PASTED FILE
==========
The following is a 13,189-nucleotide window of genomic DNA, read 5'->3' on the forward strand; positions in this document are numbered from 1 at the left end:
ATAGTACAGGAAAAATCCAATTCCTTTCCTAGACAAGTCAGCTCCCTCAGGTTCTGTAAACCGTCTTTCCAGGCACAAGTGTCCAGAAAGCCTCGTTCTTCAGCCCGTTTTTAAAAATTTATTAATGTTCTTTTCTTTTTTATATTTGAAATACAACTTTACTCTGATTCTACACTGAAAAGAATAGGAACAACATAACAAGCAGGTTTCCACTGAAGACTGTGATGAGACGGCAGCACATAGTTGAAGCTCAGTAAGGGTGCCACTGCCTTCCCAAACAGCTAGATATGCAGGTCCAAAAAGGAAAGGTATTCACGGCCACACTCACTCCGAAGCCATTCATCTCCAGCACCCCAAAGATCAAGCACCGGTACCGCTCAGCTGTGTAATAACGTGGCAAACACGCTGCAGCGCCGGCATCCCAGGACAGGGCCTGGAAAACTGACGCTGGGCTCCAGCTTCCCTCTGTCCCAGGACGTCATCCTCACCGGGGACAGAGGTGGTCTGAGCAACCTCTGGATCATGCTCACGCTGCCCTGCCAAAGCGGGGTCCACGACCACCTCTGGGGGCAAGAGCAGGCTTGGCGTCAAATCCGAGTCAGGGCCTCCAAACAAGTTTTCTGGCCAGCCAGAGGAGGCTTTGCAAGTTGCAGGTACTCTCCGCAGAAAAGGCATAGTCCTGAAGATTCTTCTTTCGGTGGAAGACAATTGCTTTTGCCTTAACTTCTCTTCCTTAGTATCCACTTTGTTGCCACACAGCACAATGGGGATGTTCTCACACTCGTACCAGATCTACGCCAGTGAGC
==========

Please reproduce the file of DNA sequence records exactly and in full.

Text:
The following is a 13,189-nucleotide window of genomic DNA, read 5'->3' on the forward strand; positions in this document are numbered from 1 at the left end:
ATAGTACAGGAAAAATCCAATTCCTTTCCTAGACAAGTCAGCTCCCTCAGGTTCTGTAAACCGTCTTTCCAGGCACAAGTGTCCAGAAAGCCTCGTTCTTCAGCCCGTTTTTAAAAATTTATTAATGTTCTTTTCTTTTTTATATTTGAAATACAACTTTACTCTGATTCTACACTGAAAAGAATAGGAACAACATAACAAGCAGGTTTCCACTGAAGACTGTGATGAGACGGCAGCACATAGTTGAAGCTCAGTAAGGGTGCCACTGCCTTCCCAAACAGCTAGATATGCAGGTCCAAAAAGGAAAGGTATTCACGGCCACACTCACTCCGAAGCCATTCATCTCCAGCACCCCAAAGATCAAGCACCGGTACCGCTCAGCTGTGTAATAACGTGGCAAACACGCTGCAGCGCCGGCATCCCAGGACAGGGCCTGGAAAACTGACGCTGGGCTCCAGCTTCCCTCTGTCCCAGGACGTCATCCTCACCGGGGACAGAGGTGGTCTGAGCAACCTCTGGATCATGCTCACGCTGCCCTGCCAAAGCGGGGTCCACGACCACCTCTGGGGGCAAGAGCAGGCTTGGCGTCAAATCCGAGTCAGGGCCTCCAAACAAGTTTTCTGGCCAGCCAGAGGAGGCTTTGCAAGTTGCAGGTACTCTCCGCAGAAAAGGCATAGTCCTGAAGATTCTTCTTTCGGTGGAAGACAATTGCTTTTGCCTTAACTTCTCTTCCTTAGTATCCACTTTGTTGCCACACAGCACAATGGGGATGTTCTCACACTCGTACCAGATCTACGCCAGTGAGC